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Category:Finnish possessive suffixes
- In addition to that, these have also other usages:
- Always required in the end of a noun that is in the comitative case.
- In shortened sentences when the shortened clause has the same subject as the main clause.
- In some adverbs, according to the subject of the clause.
- Always in the fifth infinitives, according to the subject of the clause.
Note that there are two suffixes for the third-person singular and plural, one with a and the other with ä, according to the vowel harmony: e.g. kirja, "book", gets -nsa instead of -nsä, because a and ä cannot be in the same word – päivä, "day", gets -nsä instead of -nsa, for the same reason.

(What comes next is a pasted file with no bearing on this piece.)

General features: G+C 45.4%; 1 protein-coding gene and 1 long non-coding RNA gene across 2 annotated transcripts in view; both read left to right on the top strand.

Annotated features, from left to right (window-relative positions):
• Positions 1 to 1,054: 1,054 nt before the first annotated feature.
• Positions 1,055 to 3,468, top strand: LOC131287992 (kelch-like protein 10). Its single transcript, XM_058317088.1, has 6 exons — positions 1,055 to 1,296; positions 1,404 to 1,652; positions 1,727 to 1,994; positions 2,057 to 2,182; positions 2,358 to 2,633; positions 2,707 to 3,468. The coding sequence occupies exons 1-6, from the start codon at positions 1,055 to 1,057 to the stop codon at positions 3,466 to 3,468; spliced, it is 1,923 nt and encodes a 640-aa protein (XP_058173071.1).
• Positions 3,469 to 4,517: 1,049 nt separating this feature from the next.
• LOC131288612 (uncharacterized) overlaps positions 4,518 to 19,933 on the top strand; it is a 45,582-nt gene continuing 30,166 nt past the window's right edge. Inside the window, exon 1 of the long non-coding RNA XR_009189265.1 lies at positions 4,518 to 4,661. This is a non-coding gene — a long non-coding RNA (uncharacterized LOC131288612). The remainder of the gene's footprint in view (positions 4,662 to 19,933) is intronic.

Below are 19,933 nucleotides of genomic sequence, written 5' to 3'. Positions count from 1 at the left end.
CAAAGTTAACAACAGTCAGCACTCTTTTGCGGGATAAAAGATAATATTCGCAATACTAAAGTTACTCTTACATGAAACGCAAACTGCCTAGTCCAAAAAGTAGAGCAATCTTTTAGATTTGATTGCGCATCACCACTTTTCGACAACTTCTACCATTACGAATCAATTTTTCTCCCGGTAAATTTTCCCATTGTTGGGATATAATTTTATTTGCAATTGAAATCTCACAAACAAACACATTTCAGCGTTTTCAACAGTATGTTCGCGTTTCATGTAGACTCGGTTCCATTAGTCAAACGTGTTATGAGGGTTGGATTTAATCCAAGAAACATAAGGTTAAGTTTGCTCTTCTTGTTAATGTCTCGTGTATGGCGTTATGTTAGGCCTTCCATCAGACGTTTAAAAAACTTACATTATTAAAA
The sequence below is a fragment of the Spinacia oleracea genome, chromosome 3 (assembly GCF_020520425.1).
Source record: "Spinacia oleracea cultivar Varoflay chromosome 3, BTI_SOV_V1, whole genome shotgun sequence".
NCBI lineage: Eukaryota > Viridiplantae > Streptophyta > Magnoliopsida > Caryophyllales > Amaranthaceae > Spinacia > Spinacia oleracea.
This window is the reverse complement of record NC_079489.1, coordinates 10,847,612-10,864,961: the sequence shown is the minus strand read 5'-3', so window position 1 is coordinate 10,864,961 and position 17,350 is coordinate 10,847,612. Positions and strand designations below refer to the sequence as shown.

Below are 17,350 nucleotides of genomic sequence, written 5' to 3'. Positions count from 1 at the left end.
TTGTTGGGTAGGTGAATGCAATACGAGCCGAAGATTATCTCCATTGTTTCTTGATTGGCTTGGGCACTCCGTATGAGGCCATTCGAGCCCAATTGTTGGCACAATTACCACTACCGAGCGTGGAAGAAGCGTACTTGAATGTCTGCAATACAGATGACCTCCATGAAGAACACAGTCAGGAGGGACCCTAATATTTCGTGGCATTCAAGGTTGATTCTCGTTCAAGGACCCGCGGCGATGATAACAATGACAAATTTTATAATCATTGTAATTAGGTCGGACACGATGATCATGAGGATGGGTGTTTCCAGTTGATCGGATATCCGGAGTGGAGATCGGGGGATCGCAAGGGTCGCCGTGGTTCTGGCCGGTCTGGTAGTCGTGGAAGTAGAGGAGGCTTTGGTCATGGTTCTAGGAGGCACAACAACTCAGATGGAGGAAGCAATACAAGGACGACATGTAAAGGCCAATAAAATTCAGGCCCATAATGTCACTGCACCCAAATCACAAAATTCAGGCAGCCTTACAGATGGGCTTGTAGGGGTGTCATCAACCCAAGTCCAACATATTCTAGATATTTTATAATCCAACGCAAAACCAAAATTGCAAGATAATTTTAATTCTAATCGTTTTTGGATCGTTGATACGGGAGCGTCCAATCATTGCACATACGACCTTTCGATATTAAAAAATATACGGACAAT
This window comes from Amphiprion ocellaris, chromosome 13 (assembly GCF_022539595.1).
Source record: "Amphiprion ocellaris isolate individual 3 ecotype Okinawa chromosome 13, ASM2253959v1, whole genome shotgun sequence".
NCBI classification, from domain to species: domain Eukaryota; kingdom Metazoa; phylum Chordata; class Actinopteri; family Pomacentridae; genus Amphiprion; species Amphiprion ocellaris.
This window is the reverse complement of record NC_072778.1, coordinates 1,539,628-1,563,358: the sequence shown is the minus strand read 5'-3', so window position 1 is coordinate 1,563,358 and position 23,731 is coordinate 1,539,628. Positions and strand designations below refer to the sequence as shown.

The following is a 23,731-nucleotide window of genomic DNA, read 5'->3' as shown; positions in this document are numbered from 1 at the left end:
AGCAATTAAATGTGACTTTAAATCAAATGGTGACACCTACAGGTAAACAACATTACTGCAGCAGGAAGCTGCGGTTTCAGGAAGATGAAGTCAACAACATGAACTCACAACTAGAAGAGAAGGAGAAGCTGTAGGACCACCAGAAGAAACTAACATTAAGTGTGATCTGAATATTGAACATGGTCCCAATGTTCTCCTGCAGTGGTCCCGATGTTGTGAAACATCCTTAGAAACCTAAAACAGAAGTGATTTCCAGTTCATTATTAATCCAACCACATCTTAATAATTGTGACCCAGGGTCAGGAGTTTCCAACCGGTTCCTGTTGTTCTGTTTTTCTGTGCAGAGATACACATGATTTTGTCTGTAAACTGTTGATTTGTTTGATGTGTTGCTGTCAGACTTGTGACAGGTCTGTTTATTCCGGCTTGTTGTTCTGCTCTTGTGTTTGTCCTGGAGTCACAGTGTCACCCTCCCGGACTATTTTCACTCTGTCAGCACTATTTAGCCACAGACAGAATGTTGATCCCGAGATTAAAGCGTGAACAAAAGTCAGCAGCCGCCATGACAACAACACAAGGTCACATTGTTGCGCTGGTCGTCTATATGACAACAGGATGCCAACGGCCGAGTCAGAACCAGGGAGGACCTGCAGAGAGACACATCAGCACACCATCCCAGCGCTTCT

When the third-person suffix -nsa/-nsä is appended to nouns that are in singular and plural inessive, elative, allative, adessive, ablative, translative, essive and abessive, plural partitive and comitative and singular partitive that ends in -tä or -tä, the S and A/Ä are very often omitted from the suffix and the last As/Äs or Es of the case suffixes preceding the remaining N are doubled — resulting in -an/-än and -en. In standard Finnish, both the "full" form and the shortened form are acceptable (cf. -nsä). This same omission takes very often place also in the nominal verb forms used in shortened sentences (examples on each article below) and in the adverbs requiring this suffix:
Note: in colloquial language these suffixes are very infrequently used. Instead, when expressing ownership and when needed with postpositions, only the genitive forms of the corresponding personal pronouns before the main word — usually as colloquial or dialectal variants — are used: